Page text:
There is just something exceptional about grabbing a pen and a piece of paper and writing a personal note to someone. The sophisticated and elegant curl of letters seems to magically appear on the paper. The handwriting is usually specific to each individual and can offer a glimpse into someone’s personality.
I was taught cursive writing as a child and I always assumed it will be the same for my children. I assumed they’ll have the opportunity to learn and perfect the art of penmanship. So imagine my surprise and disappointment when my third grader’s teacher told me she will not be teaching cursive writing. They will instead learn how to use a keyboard.
Cursive Writing and Brain Development
I understand that the use of smartphones, computer keyboards and tablets presents some major challenges to cursive handwriting. However, in a Wall Street Journal (WSJ) article published in 2011 and titled “How Handwriting Trains the Brain,” Gwendolyn Bounds says the art of cursive writing “is key to learning, memory and ideas.” Bounds cites a research that find a correlation between cursive handwriting and how the brain compose thoughts and ideas. Indeed, handwriting requires the hand to form sequential finger movements to form a letter, which in turn activate parts of the brain involved in thinking, language and working memory.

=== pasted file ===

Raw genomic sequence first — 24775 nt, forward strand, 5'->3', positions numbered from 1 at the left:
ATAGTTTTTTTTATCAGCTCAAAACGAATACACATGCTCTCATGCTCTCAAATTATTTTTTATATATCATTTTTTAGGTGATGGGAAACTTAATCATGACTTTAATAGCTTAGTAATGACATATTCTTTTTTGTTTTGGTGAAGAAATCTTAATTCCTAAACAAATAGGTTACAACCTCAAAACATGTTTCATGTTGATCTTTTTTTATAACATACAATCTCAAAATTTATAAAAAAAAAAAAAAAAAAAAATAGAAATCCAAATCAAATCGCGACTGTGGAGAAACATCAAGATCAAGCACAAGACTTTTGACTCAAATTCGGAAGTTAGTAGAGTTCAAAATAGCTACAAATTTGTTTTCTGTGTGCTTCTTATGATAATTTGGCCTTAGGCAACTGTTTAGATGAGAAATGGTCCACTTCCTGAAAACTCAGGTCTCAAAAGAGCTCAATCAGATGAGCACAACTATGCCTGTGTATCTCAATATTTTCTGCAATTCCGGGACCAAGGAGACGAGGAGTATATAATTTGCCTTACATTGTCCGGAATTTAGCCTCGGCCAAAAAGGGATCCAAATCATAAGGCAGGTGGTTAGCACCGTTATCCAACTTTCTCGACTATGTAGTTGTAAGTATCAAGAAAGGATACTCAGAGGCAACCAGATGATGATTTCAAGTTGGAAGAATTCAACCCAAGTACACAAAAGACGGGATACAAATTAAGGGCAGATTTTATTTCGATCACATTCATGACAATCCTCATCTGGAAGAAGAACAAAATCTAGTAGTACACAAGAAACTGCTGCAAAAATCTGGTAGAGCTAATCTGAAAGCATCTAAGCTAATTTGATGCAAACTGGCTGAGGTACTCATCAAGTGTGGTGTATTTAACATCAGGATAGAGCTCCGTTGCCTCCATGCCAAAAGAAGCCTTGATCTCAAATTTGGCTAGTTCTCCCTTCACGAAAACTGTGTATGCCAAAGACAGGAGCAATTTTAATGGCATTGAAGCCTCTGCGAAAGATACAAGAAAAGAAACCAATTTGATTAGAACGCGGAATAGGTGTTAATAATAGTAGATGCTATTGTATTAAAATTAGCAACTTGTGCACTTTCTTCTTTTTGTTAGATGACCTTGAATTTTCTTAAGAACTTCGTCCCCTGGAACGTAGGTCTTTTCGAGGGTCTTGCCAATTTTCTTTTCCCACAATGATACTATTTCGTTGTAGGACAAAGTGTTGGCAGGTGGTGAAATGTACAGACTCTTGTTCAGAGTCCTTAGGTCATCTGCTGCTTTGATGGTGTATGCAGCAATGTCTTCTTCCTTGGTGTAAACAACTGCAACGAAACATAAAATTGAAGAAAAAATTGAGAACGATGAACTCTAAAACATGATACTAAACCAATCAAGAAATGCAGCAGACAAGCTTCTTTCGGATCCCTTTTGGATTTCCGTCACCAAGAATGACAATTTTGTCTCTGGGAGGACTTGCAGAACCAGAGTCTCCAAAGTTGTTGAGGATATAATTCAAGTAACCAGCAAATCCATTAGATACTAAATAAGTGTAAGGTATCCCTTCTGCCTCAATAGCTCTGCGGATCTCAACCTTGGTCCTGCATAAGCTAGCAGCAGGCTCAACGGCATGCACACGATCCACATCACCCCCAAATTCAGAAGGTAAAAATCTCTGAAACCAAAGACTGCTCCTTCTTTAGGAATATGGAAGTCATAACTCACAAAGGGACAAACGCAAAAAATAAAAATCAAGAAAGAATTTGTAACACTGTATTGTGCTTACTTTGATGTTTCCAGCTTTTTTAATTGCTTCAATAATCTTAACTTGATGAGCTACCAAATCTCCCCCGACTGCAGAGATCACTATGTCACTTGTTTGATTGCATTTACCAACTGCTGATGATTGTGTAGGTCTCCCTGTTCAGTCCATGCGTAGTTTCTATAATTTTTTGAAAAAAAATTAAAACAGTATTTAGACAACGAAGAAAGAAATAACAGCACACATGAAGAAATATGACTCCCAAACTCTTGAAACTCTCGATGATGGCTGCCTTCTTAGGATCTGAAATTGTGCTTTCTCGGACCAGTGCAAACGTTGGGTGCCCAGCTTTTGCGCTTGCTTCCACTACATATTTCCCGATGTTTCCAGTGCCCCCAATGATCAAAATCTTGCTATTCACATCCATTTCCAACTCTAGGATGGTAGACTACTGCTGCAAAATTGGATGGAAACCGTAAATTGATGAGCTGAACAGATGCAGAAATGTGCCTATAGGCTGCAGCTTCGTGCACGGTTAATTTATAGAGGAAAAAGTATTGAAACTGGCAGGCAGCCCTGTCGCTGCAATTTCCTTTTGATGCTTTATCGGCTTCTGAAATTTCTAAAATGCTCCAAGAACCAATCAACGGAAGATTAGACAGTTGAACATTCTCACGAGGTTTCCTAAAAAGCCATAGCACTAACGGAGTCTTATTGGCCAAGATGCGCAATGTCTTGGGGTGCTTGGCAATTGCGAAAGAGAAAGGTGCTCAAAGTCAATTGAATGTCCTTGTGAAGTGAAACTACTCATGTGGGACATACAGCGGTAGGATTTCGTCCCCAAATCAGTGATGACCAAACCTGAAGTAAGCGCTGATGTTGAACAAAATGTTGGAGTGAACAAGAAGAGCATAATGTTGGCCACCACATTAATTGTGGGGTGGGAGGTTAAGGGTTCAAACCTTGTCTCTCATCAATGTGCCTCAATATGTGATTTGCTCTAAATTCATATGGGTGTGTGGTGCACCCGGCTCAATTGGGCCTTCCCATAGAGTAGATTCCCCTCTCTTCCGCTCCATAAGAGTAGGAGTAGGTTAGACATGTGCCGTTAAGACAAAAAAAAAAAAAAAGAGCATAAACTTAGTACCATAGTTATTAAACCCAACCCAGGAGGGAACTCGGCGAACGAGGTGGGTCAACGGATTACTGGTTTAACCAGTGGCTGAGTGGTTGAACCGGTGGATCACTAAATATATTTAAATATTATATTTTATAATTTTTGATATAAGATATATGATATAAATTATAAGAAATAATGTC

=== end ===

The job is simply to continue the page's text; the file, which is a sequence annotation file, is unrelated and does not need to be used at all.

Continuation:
The Correlation between Handwriting and Fine Motor Skills
Many researches also show that cursive writing helps students develop their fine motor skills. Indeed, in a New York Times’ article from 2011, Katie Zuzima cites a pediatrician who believes learning cursive writing is easier than learning printing. He adds that with fine motor skills, “it’s the dexterity, the fluidity, the right amount of pressure to put with pen and pencil on paper.”
Taking Matters in My Own Hands
So it is mind-boggling to know that more schools are opting not to teach this art and those that do only dedicate about an hour a week to the practice. Today, I find myself in a position where I have to teach my third grader cursive writing because of all the benefits mentioned above. I did some research and found some good teaching tools on the internet that I’m using for about 30 minutes a week. It’s not where I want it to be, but it’s a start.
I have also discovered applications for smartphones and tablets that allow you to hand-write using a finger or a stylus. My third grader thinks it’s fun and he likes seeing his handwriting on the small screen. This is just my way of coping with the fact that he is not being taught cursive writing.